The assignment on The Book Whisperer by Donalyn Miller is to read Chapter 2, which I just did. But while reading about her suggestions for allowing her students to choose what they want to read, based on their interests as long as they are reading, and reading often, I was reminded of something she said in Chapter 1. She talked about how during free reading time she would also read a book of her choice! Her students had the opportunity to see her reading because she enjoyed it. And that is contagious!
After finishing Chapter 2, I immediately went to my office and took my proposed hand-written daily schedule for next year and revised it. I want Dawson, Brynne and I to have a thirty minute time of personal reading, that we do all at the same time. During that time we will each sit in the living room together and read, whatever book we want to read. Why shouldn't I get to read what I want during this time, as well? And why shouldn't the kids see me reading? I usually do my reading when they are occupied doing something else. But for them to see that I am so passionate about reading, that I would even schedule my own time into our day, is invaluable!
The quote that jumped out at me from Chapter 2 was: "No matter how much instruction students receive in how to decode vocabulary, improve comprehension, or increase fluency, if they seldom apply what they have learned in the context of real reading experiences, they will fail to improve as much as they could."
She said that "students in remedial settings read roughly 75 percent less than their peers in regular reading classes."
(I'm getting the feeling that Ms. Miller's view is that if you want kids to be good readers, then they should be reading.)
I've seen both of these things in regard to Eli's reading at school. He has struggles with reading, but he can tell you every single coding rule there is. But because he has spent so much time "mastering" the rules, he hasn't been reading and applying those principles. His classmates were required to read these little timed sheets at home, to be returned when they had read them in under 2 minutes. Eli was never made to do them. So, he didn't. I think he was babied along because reading was a struggle and took so much time to do it with him, time the teacher didn't have.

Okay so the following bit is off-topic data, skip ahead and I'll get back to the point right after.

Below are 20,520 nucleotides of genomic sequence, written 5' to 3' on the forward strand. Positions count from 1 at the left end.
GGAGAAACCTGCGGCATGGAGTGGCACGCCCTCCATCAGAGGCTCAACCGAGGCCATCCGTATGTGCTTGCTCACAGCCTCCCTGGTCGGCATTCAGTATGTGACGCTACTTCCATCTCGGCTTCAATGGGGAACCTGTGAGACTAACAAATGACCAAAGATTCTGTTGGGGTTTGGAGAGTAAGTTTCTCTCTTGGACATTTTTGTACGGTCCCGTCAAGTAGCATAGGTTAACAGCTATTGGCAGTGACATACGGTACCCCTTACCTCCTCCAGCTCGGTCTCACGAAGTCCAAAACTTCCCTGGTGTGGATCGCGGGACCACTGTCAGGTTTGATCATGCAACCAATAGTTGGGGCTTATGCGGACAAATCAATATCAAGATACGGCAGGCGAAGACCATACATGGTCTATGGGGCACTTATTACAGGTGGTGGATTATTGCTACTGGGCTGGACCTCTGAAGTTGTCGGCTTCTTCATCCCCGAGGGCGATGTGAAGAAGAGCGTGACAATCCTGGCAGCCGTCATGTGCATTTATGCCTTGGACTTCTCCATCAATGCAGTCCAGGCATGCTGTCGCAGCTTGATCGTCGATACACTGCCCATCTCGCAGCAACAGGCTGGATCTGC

Being home with him this summer and reading every single day has shown marked improvement, and his interest in reading has increased dramatically! But I am able to work with him one-on-one every day. I can see how having a classroom of 20 students would make it impossible to put in the time with that one student who needs that time.
Kids just need to read. And we just have to find the way and the time to make it happen.
Interest-based reading seems to be the place to start. Eli loves science. So, I am going to do a search for science books at his level. He will enjoy them. Then I will pass this information on to his librarian and teacher next year so they can help him choose books that interest him.
In regard to Dawson and Brynne, we're just going to figure out what they like to read, check out those books and read.
Ms. Miller said, "Choosing not to read is never discussed. It is simply not an option. I must believe that my students are readers -- or will be readers -- so that they can believe it. The idea that they can't read or don't like to read is not on the table."
This is what I have heard out of my older two kids ... I don't like to read. This is no longer an option. During free reading time, you can have the freedom to read what you want .. but you will read.